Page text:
Tuesday, May 06, 2008

If A Bill Falls In The Empty B.C. Legislature....

....Will Anybody Hear?



Actually, it's 23 bills that may fall on deaf and/or non-existent hears before the big cars race at Indianapolis at the end of the month.

David Schreck, not Shrek, has the story:

Until (Premier Gordon) Campbell came to power in 2001, the rules that governed the BC Legislature saw the government call the session to order and the Opposition adjourn it. In other words, debate would continue for as long as the {snip}
(Mr.) Campbell changed the rules and implemented a fixed legislative calendar....


A major feature of the fixed legislative calendar, is that according to the amended rules of the Legislature all designated government business must pass by the pre-set date for adjournment in late May (or be voted on, which is the same thing, with a majority government). If the government and the opposition can't agree on how that will happen, the government introduces closure (time-allocation) to limit debate and force budgets and legislation through the Legislature with little or no debate.

The (current) pending legislation (10 of the 23 Bills were just introduced last week) includes substantial changes in how British Columbians live. The carbon tax, the cap and trade system for carbon emissions, limits on third party advertising before and during election campaigns, and a change to health legislation that puts a definition of "sustainability" on the same grounds as the concepts of universality, accessibility and comprehensiveness are but a few of the fundamental changes that the Campbell government appears willing to ram through without much debate by May 29th.

But, of course.

After all, why would we, the people of British Columbia, want to have our representatives discuss/debate a new tax system that some have suggested is about as revenue neutral, at least in terms of who will actually be the recipient of that neutrality, as a Howe Street-inspired ponzi scheme on steroids.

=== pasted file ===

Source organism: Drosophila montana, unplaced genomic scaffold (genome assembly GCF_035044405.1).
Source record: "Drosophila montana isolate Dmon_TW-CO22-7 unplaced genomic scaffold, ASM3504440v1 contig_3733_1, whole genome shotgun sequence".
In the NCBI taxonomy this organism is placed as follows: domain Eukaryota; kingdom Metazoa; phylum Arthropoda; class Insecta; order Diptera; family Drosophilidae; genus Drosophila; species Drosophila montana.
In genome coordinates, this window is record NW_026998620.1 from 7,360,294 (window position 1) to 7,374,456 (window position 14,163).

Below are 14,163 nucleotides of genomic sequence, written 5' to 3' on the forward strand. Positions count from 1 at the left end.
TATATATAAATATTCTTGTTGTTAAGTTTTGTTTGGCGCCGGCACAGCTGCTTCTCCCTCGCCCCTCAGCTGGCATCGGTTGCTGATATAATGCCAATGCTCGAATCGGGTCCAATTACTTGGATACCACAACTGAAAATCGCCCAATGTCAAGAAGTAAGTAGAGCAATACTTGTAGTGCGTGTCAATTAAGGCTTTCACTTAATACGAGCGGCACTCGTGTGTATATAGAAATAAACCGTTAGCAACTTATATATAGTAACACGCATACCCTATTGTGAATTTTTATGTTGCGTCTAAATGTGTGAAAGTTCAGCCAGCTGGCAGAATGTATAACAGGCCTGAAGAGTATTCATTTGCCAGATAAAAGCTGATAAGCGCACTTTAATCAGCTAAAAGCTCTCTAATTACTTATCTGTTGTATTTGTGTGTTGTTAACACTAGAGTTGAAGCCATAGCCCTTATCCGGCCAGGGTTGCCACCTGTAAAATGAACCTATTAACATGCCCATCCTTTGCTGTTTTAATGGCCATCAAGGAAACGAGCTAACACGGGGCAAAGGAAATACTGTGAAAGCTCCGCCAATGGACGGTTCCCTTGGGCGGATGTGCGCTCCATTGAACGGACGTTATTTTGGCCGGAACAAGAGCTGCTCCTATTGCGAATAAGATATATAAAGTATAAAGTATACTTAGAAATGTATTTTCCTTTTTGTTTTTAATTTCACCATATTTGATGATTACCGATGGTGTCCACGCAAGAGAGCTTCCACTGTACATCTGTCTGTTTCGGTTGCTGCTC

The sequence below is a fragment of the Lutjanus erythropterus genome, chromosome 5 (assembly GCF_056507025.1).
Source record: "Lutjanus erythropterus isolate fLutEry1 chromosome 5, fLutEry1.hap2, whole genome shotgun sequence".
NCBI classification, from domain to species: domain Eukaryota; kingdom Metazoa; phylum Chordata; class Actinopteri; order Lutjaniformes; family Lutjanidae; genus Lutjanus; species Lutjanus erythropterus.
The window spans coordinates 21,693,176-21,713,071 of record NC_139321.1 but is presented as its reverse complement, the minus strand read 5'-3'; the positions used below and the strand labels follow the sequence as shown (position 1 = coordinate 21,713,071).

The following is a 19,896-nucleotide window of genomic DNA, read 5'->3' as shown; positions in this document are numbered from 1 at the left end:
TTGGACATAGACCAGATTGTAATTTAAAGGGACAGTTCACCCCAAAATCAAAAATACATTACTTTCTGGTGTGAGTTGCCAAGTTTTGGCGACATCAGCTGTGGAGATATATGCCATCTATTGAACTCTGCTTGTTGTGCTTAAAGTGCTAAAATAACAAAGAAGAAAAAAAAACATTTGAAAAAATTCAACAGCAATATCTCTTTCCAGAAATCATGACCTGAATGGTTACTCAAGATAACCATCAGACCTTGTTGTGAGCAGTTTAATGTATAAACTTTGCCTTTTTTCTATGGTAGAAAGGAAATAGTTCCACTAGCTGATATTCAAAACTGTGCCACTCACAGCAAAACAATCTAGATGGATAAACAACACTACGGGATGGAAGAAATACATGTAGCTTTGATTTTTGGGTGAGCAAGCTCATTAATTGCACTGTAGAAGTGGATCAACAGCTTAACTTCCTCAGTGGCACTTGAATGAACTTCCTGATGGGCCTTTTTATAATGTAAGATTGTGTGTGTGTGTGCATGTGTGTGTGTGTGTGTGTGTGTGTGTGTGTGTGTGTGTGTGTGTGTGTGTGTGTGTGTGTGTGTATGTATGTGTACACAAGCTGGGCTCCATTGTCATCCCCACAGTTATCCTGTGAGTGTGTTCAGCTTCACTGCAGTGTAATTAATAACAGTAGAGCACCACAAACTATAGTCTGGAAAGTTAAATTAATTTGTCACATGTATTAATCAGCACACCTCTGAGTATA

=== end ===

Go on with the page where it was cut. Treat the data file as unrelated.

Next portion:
And as for the universality of our health care?

Well, why should we worry our pretty little heads about a thing like that?

Especially given that Mr. Campbell recently added that fine, sturdy word called 'sustainability' to the health care mix.

And if it soon takes something like, say, a few extra thousand dollars a year to see a doctor, wouldn't that be both universal and sustainable?


Looks like Mike Smyth and the Times Colonist also have some concerns with legislatively-mandated debate-o-cide too.
And whadd'ya know, now that the privateers have conquered Mr. Campbell's British Columbia (after all, we can't call it 'our' British Columbia given that we have no say in how decisions are made, how things are run, how we are governed our how our laws are enforced), it looks like they, just like the insatiable mountain pine beetle, are getting set to march eastward across the Rockies.


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